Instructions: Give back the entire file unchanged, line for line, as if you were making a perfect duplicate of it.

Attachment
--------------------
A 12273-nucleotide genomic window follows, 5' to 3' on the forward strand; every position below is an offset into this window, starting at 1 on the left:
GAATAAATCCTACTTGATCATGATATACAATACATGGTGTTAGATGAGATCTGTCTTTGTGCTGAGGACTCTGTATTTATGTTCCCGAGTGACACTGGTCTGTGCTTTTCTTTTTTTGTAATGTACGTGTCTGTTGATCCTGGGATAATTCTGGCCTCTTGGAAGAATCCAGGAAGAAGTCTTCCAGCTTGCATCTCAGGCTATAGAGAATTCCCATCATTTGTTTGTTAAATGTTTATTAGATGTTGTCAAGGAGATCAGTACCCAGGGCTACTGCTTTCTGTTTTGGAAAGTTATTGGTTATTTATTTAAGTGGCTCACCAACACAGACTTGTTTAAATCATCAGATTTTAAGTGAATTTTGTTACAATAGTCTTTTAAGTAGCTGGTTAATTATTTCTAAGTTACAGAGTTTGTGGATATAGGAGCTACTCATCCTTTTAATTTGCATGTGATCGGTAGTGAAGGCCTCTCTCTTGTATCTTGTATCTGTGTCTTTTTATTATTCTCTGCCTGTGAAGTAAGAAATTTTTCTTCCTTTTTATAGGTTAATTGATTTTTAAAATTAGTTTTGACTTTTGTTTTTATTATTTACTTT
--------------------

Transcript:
A 12273-nucleotide genomic window follows, 5' to 3' on the forward strand; every position below is an offset into this window, starting at 1 on the left:
GAATAAATCCTACTTGATCATGATATACAATACATGGTGTTAGATGAGATCTGTCTTTGTGCTGAGGACTCTGTATTTATGTTCCCGAGTGACACTGGTCTGTGCTTTTCTTTTTTTGTAATGTACGTGTCTGTTGATCCTGGGATAATTCTGGCCTCTTGGAAGAATCCAGGAAGAAGTCTTCCAGCTTGCATCTCAGGCTATAGAGAATTCCCATCATTTGTTTGTTAAATGTTTATTAGATGTTGTCAAGGAGATCAGTACCCAGGGCTACTGCTTTCTGTTTTGGAAAGTTATTGGTTATTTATTTAAGTGGCTCACCAACACAGACTTGTTTAAATCATCAGATTTTAAGTGAATTTTGTTACAATAGTCTTTTAAGTAGCTGGTTAATTATTTCTAAGTTACAGAGTTTGTGGATATAGGAGCTACTCATCCTTTTAATTTGCATGTGATCGGTAGTGAAGGCCTCTCTCTTGTATCTTGTATCTGTGTCTTTTTATTATTCTCTGCCTGTGAAGTAAGAAATTTTTCTTCCTTTTTATAGGTTAATTGATTTTTAAAATTAGTTTTGACTTTTGTTTTTATTATTTACTTT